What do a kind Japanese woman and some skilled Apulian craftsmen have in common? How are Milan and the Salento town of Specchia linked? A passion starting “from below”: shoes. But not a pair like any other: Yuko Matsuzaki designs with the delicacy that is typical of the Land of the Rising Sun shoes that Roberto, Mario and Rocco transform into a pleasure to wear all day long under the brand name Seishou. And in the name of Made in Italy.
A challenge, not just a brand. The whole of 2022 and this first half of 2023 were not easy: the world, Italy, and Lombardy came out of an extremely serious sanitary crisis. The pandemics exposed the nerves of an unprepared healthcare, of emergency plans that were not up-to-date. The repercussions were heavy and they are yet to be dealt with. To this, as if it were not enough already, a war that is becoming endless was added, and it is here, in the West, a stone’s throw from us.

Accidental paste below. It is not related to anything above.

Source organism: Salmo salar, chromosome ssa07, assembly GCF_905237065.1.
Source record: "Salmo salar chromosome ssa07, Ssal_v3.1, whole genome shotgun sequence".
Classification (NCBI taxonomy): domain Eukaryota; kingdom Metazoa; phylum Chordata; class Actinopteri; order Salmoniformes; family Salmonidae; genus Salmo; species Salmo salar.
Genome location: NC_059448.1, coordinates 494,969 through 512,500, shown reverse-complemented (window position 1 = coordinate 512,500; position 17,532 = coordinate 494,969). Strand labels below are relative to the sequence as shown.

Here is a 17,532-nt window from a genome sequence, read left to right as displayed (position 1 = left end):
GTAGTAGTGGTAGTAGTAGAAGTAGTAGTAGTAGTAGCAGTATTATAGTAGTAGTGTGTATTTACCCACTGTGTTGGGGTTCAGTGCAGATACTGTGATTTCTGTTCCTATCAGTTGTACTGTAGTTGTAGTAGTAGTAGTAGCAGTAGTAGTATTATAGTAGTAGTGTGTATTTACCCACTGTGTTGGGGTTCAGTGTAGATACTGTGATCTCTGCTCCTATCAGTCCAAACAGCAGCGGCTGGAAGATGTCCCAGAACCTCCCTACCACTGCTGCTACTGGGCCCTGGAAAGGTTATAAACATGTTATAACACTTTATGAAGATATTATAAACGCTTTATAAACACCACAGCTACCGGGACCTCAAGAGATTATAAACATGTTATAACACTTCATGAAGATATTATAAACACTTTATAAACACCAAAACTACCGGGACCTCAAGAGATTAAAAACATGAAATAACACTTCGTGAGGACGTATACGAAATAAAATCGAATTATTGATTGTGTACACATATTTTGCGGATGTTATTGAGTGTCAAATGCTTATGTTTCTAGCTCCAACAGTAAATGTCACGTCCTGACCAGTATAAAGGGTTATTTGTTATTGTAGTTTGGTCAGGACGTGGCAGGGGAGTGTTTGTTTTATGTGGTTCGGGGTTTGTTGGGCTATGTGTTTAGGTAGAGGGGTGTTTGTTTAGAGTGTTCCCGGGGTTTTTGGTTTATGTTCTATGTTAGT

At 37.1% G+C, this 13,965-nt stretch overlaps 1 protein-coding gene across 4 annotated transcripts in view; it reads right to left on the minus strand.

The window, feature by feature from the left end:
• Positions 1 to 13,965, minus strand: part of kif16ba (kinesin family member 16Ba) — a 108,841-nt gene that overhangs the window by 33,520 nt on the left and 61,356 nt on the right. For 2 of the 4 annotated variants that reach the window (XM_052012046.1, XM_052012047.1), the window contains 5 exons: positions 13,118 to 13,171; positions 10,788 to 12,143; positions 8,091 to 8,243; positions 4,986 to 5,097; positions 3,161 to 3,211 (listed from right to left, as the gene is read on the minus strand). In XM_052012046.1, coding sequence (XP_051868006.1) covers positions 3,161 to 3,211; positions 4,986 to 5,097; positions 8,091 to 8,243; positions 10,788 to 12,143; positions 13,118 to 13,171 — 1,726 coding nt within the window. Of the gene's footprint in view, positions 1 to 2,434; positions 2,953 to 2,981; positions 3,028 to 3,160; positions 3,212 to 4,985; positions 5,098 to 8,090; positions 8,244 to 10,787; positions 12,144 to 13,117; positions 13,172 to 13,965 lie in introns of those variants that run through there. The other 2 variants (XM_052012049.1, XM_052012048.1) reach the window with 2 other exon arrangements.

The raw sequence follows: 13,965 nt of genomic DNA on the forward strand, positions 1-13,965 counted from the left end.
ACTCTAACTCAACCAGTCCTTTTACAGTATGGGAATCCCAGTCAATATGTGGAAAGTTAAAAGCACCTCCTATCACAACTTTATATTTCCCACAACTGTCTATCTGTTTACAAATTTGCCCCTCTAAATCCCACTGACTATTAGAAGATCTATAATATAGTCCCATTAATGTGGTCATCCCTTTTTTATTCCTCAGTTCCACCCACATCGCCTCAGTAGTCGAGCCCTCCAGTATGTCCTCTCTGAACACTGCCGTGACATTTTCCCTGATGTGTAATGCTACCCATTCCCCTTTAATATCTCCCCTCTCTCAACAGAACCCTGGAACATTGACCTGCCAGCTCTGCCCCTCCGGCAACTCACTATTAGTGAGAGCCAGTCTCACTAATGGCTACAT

As the “Il Sole 24 ore” daily wrote just a few months ago, a suffering macroeconomic scenario was thus created, burdened with humanitarian and industrial emergencies. Yet, the extra something that the all-Italian talent in knowing and making has, obtained important results such as the growth of exports and the domestic market.
Sturdy and resilient, then, but with a huge problem: inflation. So, what is the solution for the General Confederation of Italian Industry, i.e. Confindustria, and its daily tasks? The strength of the quality of Made in Italy that propels Italian businesses to the top of the purchase choice rankings.
The footwear industry already demonstrated it, as was shown last February in a survey made by the Confindustria Fashion Studies Centre (Centro Studi di Confindustria Moda) for Assocalzaturifici, i.e. the Italian Association for Footwear Businesses: the data came back to their pre-Covid levels, with a 14.49 billion euros turnover in 2022, which is 14% more than 2021, invigorated by exports and luxury products.
Among all this, in an innovative studio in the North and a neat workshop in the South, in an ideal union of the “Country of good living”, works a group of people representing the plastic image of Italian productivity in the 2020s: the kind Japanese woman and the skilled Apulian craftsmen.